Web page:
The Quietus Tribute to Steven Wells

By PW Staff
Add Comment Add Comment | Comments: 0 | Posted Jun. 30, 2009

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The Quietus, a website devoted to covering and reviewing popular culture, has a massive tribute to Steven Wells today. Steven had been a contributing writer at Quietus, and a number of contributors there shared their thoughts about his passing.

A few excerpts:

From David Stubbs:

So, this would have been the late 90s. I was working for the NME at the time. I'd just answered a call in one of the cubicles in the male bathrooms and, duly relieved, hands washed and dried, mirrors checked for eyebrow dandruff, had returned quietly to my work station. A minute or so later, another figure exited the bathroom and re-entered the office – I'd been aware of someone in the cubicle next to mine. He did so, however, rather less quietly. "David!" he boomed, fixing me with that unwavering glower of his, "You use far too much toilet paper." I'd no idea I was being monitored. I didn't think I'd been excessive; Steven Wells, however, begged volubly to differ and left no one in any corner of the large, open plan NME office that he did so, delivering me a short and public sermon on the subject. I can't remember the gist of his argument – I was too busy fighting down a burning sensation in the cheeks – but I believe he may well have linked my supposed profligacy with the Andrex with my vegetarianism, something else he despised with Orwellian fervour. I think he suspected that if the workers were to rise up, they would better to so fortified with steak pie than lentil croquettes.

From John Robb:

Swells was the first of my mob of roots punk rock yob orators to get on the music press. And our paths would criss cross over the years. He hated loads of bands I loved and sometimes didn't seem to like music at all. Whatever he said he said it well and he wrote genius wild copy with adrenalised abandon and wound the readers up with the sort of rage that we had bought into punk rock for. Even his recent Guardian blogs brought the same sort of reaction but the writing was always perfect. The rant as a work of art.

From Sarah Bee:

To the untrained eye it might look like someone had poured a load of pellets into a swear gun and merrily blasted away at a wall for a few hundred words, but make no mistake, there was a bulldozing intellect behind the fuckingfuckery. It infused and elevated the swearing. When Swells swore it wasn't in the feeble, neutered way the rest of us swear - it was a hearty monolithic kind of swearing that beat profanity down until it became poetry.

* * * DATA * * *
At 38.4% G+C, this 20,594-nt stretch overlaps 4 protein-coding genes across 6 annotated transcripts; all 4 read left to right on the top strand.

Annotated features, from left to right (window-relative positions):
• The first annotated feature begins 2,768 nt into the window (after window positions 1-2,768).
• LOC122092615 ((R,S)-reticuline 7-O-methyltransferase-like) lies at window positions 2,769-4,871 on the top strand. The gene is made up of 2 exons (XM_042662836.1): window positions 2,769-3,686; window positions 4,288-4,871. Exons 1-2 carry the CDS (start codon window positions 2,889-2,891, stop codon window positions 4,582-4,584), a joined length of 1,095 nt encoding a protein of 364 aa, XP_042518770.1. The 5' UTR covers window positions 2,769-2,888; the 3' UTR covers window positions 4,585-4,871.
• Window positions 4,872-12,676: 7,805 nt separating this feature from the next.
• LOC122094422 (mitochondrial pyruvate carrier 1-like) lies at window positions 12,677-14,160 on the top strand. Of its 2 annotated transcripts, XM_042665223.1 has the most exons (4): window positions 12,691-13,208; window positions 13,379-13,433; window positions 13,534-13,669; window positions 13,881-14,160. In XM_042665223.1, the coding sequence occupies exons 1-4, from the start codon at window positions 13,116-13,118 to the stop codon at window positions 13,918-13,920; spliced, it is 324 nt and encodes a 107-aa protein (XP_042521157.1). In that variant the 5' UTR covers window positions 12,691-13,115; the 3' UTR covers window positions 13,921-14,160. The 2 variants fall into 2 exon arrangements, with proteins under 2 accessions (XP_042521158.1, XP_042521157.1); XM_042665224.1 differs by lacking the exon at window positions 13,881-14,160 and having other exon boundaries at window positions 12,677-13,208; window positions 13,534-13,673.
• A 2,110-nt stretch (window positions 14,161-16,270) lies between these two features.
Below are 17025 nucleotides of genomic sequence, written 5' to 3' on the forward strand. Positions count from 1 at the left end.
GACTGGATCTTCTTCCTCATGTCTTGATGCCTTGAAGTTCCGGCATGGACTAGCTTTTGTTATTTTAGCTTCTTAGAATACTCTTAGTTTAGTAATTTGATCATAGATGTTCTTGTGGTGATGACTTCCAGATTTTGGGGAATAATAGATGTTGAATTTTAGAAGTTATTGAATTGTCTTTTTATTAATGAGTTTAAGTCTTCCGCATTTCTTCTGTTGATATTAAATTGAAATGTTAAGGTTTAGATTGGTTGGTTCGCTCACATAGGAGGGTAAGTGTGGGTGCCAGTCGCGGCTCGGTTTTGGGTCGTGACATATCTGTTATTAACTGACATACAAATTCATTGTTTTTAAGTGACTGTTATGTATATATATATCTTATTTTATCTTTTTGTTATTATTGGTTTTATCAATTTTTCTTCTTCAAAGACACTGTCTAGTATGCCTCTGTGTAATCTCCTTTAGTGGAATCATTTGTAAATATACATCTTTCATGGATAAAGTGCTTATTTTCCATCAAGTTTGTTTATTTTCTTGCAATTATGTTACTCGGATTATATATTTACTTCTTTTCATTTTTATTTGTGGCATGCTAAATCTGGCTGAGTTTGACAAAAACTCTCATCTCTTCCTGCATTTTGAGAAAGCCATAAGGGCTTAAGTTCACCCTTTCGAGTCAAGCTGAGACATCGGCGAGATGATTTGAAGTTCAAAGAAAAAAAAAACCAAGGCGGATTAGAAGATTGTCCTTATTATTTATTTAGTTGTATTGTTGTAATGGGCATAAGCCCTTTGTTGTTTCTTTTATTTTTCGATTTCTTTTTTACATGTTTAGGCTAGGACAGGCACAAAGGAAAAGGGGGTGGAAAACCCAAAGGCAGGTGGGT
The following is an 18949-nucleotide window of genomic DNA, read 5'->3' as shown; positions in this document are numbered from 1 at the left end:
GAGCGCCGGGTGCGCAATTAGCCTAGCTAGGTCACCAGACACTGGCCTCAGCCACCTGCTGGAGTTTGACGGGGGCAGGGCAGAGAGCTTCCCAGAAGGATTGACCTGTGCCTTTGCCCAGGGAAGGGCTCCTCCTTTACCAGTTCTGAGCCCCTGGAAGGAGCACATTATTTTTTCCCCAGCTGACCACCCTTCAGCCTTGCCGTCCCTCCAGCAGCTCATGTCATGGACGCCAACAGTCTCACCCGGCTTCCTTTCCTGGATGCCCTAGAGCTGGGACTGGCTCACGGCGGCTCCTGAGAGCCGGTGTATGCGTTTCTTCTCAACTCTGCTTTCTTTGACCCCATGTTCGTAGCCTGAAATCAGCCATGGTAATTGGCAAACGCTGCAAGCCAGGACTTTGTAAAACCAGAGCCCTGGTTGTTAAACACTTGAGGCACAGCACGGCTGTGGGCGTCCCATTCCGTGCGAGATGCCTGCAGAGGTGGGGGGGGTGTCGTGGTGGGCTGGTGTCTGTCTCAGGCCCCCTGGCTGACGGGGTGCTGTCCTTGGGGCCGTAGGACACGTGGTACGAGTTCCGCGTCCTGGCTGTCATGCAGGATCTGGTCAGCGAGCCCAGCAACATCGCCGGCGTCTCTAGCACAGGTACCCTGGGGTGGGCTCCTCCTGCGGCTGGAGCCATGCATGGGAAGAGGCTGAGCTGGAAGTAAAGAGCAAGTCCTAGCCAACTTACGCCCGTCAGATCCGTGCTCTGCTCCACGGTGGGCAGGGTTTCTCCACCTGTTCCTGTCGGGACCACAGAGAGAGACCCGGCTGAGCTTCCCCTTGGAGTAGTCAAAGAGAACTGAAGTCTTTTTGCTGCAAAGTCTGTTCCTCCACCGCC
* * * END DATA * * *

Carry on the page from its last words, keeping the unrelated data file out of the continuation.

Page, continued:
From John Doran:

On Friday I gave up trying to write about Swells, lost in a maze of tolling bells, stopped clocks, super bright candles that burn your eyebrows off and headed to a job I had in the evening - DJing to a car park filled with 600 lager-marinaded AC/DC fans in Wembley.

It was an enjoyable afternoon dropping classic rock and metal to a bunch of people demented with excitement at having their tri-yearly day out without the kids. But half-way through a particularly good run ('Down Down', 'Suffragette City', 'Jailbreak', 'Problem Child') a dark cloud passed through me. 'What would Swells do?' asked the stupid part of my brain. 'I've no idea' said the honest part.

I stopped AC/DC mid track and immediately everyone started booing. After some fumbling with my lap top I shouted: "Fuck Michael Jackson but fuck you even more if you don't like this. This is for Swells" and played 'Rock With You' by the recently deceased King Of Pop.

Immediately two guys started charging toward me. One with a gold tooth, a park tan, an iron cross and the T-shirt of a skeleton flipping the bird reached me first and got me in a headlock.

"Fucking brilliant!" he screamed into my ear. Even from my bent double position I could see the crowd had split into the disco dancing and cheering and the beer throwing, booing and marauding. Without letting go of me he turned round and floored the other guy who was obviously less enamoured with the temporary interruption to the feel good blues rock of the day.

"Fucking brilliant! Now play some ABBA." He could see that I was about to say no and said: "You will play some ABBA, you will dance with me.We will go mental. Properly fucking mental. And if you don't I will kick the fucking shit out of you."

"'Does Your Mother Know' or 'Dancing Queen'?" I asked. You've probably gathered by now that this isn't a metaphor but just some stupid things that happened in sequential order. But there was a brief moment where dancing, booing, fighting, drinking, ACDC T-shirts and pop disco combined in some new disharmonious art form. Disco man and rock man laid into each other and went careening into the sound gear and only stopped when they buckled a stand causing a large speaker to fall on them and knock them temporarily senseless.

When order was restored with Boston's 'More Than A Feeling' I felt dark again. Swells at his weakest was ten times braver than me at my strongest.

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